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Small Talk: Feeding my insecurities

Enjoy one from the archives

I was so enamored of my two offspring when they were babies, I thought long and hard about having a third. My husband thought for about 30 seconds and said, “Two is good,” but it took me quite a bit longer to put my motherly instincts aside.

It took, in fact, until about noon yesterday. For the past two weeks, I had that third child when family friends left their eldest son with us as they returned to New Zealand for a visit. It didn’t take long before I realized how wise my husband had been, lo, those many years ago.

Our guest was an absolutely terrific kid, but his mother had spoiled him dreadfully. She cooks a proper meal for him — every single night.

Oh sure. It sounds simple, but have you tried it lately? Well, you probably have, but sadly, I had not. If I wanted to vindicate myself, I would bore you now with a litany of my children’s fussy eating habits, but you shall be spared. Suffice it to say, they drove me whimpering from the kitchen a long time ago.

During the past 15 years, I gave up trying to make the rice finish cooking the same time as the chicken, or having the noodles finish in unison with the sauce. Let’s just say I am fond of my microwave.

But now, suddenly, in my home was an additional, reasonably large and still growing 14-year-old boy, and he was hungry. He expected and deserved a decent meal with more than two food groups.

It is a very good thing that he was hungry. The first night, my rice was overdone, my pork roast was barley done and before it was all said and done, I had set off the smoke alarm. Bless his heart, he still ate.

Each day I racked my brain to come up with a proper meal. I could have fed him our usual fare of burritos, scrambled eggs and chili dogs, but my pride was on the line. I wandered supermarket aisles seeking inspiration and queried subtly about what favorites his mother made.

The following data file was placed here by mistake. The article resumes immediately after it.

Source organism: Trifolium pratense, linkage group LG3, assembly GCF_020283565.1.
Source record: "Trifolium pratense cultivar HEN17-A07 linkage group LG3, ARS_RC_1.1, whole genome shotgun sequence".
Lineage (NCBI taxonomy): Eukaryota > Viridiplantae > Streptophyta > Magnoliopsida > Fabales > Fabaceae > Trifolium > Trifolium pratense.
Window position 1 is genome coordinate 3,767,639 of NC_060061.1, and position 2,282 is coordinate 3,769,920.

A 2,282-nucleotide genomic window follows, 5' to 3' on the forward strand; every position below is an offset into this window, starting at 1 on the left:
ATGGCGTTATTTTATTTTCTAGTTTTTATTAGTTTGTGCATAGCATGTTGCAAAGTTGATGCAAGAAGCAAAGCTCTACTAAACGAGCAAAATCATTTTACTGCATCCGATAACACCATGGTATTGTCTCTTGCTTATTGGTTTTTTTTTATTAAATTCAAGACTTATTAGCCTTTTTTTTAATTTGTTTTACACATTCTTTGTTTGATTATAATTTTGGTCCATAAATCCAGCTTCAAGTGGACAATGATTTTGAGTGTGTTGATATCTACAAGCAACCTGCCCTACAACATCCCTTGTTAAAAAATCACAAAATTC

This was a mistake. He began to describe a host of delicacies, all made from scratch. There was chicken in puff pastry, tangy stir-fry, cheese soufflé and other horrors. I stopped asking.

Still, he was bound to report to his mother that I could burn water and that mealtime consisted of me throwing the food on the table and letting everyone fight it out. I wasn’t ready for that level of exposure or humiliation.

To my own enormous astonishment, each day got a little easier. My children actually ate some of these normal meals. We had meatloaf. We had fried onions. We had mashed potatoes. I served salad, and we even had biscuits. I began to see myself walking in the shoes of June Cleaver, although they still pinched my toes.

As he packed to head home, I promised him all the Coke and gummy bears he could handle if he would just omit tales of my culinary vices. While we agreed he should never, ever lie to his parents, he promised he would be as vague as possible, unless they noticed he had lost some weight.

The good news is my children actually ate something green off real plates tonight. The bad news — it was Jell-O. And we had a lot left over. I kind of miss that third child.

Jean Gillette is a freelance writer who is kitchen-challenged. Contact her at [email protected].

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